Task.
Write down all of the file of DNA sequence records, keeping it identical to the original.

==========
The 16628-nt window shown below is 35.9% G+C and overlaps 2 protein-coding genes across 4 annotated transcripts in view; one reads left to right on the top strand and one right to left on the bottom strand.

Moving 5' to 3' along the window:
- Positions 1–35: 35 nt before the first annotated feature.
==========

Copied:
The 16628-nt window shown below is 35.9% G+C and overlaps 2 protein-coding genes across 4 annotated transcripts in view; one reads left to right on the top strand and one right to left on the bottom strand.

Moving 5' to 3' along the window:
- Positions 1–35: 35 nt before the first annotated feature.